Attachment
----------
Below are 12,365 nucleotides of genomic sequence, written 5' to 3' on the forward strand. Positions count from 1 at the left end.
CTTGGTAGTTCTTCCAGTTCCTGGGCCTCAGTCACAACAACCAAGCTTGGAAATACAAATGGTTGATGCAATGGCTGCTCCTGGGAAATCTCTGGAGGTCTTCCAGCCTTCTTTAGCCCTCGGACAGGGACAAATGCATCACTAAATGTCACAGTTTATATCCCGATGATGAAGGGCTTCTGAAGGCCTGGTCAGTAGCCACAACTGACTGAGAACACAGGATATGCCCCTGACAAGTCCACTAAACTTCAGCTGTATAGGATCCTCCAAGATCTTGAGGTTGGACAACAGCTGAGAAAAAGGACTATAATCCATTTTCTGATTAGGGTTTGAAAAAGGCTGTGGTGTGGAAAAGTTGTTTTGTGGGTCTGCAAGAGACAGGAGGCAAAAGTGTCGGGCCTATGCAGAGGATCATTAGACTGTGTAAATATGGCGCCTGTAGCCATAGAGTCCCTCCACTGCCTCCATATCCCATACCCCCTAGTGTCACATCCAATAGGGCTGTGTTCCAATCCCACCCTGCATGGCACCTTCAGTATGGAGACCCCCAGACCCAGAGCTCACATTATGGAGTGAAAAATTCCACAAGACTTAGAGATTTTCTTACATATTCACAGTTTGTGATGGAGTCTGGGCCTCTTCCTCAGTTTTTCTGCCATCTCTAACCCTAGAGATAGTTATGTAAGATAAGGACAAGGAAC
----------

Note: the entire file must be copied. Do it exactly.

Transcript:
Below are 12,365 nucleotides of genomic sequence, written 5' to 3' on the forward strand. Positions count from 1 at the left end.
CTTGGTAGTTCTTCCAGTTCCTGGGCCTCAGTCACAACAACCAAGCTTGGAAATACAAATGGTTGATGCAATGGCTGCTCCTGGGAAATCTCTGGAGGTCTTCCAGCCTTCTTTAGCCCTCGGACAGGGACAAATGCATCACTAAATGTCACAGTTTATATCCCGATGATGAAGGGCTTCTGAAGGCCTGGTCAGTAGCCACAACTGACTGAGAACACAGGATATGCCCCTGACAAGTCCACTAAACTTCAGCTGTATAGGATCCTCCAAGATCTTGAGGTTGGACAACAGCTGAGAAAAAGGACTATAATCCATTTTCTGATTAGGGTTTGAAAAAGGCTGTGGTGTGGAAAAGTTGTTTTGTGGGTCTGCAAGAGACAGGAGGCAAAAGTGTCGGGCCTATGCAGAGGATCATTAGACTGTGTAAATATGGCGCCTGTAGCCATAGAGTCCCTCCACTGCCTCCATATCCCATACCCCCTAGTGTCACATCCAATAGGGCTGTGTTCCAATCCCACCCTGCATGGCACCTTCAGTATGGAGACCCCCAGACCCAGAGCTCACATTATGGAGTGAAAAATTCCACAAGACTTAGAGATTTTCTTACATATTCACAGTTTGTGATGGAGTCTGGGCCTCTTCCTCAGTTTTTCTGCCATCTCTAACCCTAGAGATAGTTATGTAAGATAAGGACAAGGAAC